Even Speaker of the House Paul Ryan, perhaps the Republican party's most successful and influential policy entrepreneur, had almost nothing specific to say, or even reference, about jobs and economic policy. He spent most of his speech asking—practically pleading—with the GOP to unite around Trump, because Hillary Clinton was unacceptable. The same goes for Chris Christie, the governor of New Jersey, who spent the entirety of his speech acting as prosecutor and laying out an extended case against Hillary Clinton. Granted, I suppose this could be his job in a hypothetical Donald Trump administration. 

Donald Trump, Jr. gave a speech that actually referenced several policies (Dodd Frank, school choice). There mere existence of references to specific legislation or policy areas made his speech the stand out address of the night, which, to be sure, is an extremely low bar. But references are not themselves plans or even the beginnings of plans; a president cannot legislate merely by acknowledging that policy exists.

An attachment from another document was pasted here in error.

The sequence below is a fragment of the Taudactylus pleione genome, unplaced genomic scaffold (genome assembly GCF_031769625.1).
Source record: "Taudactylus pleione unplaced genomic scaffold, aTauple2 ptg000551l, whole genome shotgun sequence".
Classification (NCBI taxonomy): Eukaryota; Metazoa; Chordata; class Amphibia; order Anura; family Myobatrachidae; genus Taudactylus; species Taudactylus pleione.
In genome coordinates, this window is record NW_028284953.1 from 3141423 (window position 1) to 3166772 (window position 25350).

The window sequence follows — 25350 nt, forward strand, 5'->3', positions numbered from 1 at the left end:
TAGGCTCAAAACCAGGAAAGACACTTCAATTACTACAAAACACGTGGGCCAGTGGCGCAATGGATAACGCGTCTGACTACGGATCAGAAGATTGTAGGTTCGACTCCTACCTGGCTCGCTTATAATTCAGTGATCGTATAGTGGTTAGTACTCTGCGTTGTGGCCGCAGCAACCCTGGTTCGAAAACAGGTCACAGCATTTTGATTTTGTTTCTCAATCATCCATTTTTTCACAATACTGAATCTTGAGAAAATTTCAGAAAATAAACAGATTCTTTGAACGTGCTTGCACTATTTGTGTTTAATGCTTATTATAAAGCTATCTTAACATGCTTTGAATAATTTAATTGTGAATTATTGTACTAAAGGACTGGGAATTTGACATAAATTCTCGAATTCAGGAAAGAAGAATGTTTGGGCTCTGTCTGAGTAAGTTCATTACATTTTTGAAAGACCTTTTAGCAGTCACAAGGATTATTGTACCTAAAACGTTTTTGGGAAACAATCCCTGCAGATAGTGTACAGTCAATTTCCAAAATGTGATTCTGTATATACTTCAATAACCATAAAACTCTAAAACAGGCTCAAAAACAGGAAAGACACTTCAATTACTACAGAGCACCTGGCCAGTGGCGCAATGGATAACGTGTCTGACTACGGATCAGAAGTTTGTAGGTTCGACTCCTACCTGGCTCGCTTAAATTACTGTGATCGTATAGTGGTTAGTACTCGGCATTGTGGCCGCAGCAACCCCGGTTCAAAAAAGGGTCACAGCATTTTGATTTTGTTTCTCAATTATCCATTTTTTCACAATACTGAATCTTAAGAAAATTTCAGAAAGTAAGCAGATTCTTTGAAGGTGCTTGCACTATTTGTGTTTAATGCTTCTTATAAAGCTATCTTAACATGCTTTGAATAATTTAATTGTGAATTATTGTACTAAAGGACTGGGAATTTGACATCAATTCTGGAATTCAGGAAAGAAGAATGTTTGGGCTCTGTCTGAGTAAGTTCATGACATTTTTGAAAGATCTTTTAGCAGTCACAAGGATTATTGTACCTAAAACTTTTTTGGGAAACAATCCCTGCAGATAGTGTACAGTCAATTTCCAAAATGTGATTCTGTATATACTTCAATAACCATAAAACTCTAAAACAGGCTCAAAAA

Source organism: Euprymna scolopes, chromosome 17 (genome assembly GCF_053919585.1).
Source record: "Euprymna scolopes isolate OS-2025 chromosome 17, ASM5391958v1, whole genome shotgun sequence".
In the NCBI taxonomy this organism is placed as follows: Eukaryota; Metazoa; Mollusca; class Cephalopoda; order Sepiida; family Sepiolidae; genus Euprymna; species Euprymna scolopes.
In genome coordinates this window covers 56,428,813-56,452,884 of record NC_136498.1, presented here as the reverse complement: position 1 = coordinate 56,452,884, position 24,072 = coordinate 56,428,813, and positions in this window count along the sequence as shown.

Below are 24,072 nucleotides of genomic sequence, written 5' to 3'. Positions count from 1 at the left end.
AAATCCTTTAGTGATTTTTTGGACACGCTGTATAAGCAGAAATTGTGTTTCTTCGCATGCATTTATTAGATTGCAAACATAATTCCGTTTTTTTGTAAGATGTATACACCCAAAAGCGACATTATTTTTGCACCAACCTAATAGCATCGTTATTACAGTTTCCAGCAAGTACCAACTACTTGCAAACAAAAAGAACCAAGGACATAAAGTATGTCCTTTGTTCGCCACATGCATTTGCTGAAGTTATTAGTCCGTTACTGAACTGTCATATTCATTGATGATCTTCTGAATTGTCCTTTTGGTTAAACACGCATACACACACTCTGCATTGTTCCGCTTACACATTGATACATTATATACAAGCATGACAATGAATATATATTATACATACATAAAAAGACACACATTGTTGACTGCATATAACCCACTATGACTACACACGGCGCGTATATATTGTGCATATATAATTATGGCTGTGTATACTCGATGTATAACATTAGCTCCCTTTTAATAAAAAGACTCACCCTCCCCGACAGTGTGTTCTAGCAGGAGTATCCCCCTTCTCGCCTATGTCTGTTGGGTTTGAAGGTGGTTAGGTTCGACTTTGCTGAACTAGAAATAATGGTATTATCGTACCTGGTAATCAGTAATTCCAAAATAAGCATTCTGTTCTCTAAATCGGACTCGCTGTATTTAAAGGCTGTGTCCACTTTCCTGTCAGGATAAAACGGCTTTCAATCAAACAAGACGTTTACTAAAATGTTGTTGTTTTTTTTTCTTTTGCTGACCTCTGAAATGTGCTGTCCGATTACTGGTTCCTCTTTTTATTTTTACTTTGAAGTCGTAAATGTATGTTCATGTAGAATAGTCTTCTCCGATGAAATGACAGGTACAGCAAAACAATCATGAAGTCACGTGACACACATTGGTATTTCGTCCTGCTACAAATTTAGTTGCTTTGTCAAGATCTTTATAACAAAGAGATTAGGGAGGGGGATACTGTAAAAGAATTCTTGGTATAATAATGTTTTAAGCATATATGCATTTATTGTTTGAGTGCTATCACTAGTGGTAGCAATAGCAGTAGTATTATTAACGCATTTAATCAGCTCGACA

Perhaps the best case that Trump would create jobs came from Kerry Woolard, who described how well Trump has run the winery she manages. It was still not much of a case: He pays attention, she said, and asks good questions. That is hardly a demonstration of Trump's economic policy acumen or how he would act as president. Also, according to its website, that winery "is not owned, managed or affiliated with Donald J. Trump, The Trump Organization or any of their affiliates," and therefore may not be the best example.

You will not be surprised to hear that the rest of the speakers—including Trump's daughter Tiffany, neurosurgeon and failed presidential candidate Ben Carson, and soap opera star Kimberlin Brown—did not have much to say about creating jobs or boosting the economy either. Carson did, however, link Hillary Clinton to progressive activist guru Saul Alinsky, and note that Alinsky "acknowledges Lucifer." 

Just so there's no confusion: None of these things are plans in the sense that offer or even suggest a set of specific, plausible, debatable steps that a president might take. That's what a plan is. A plan is not the end result you hope to achieve; it's a description of the particulars of how you intend to produce that result.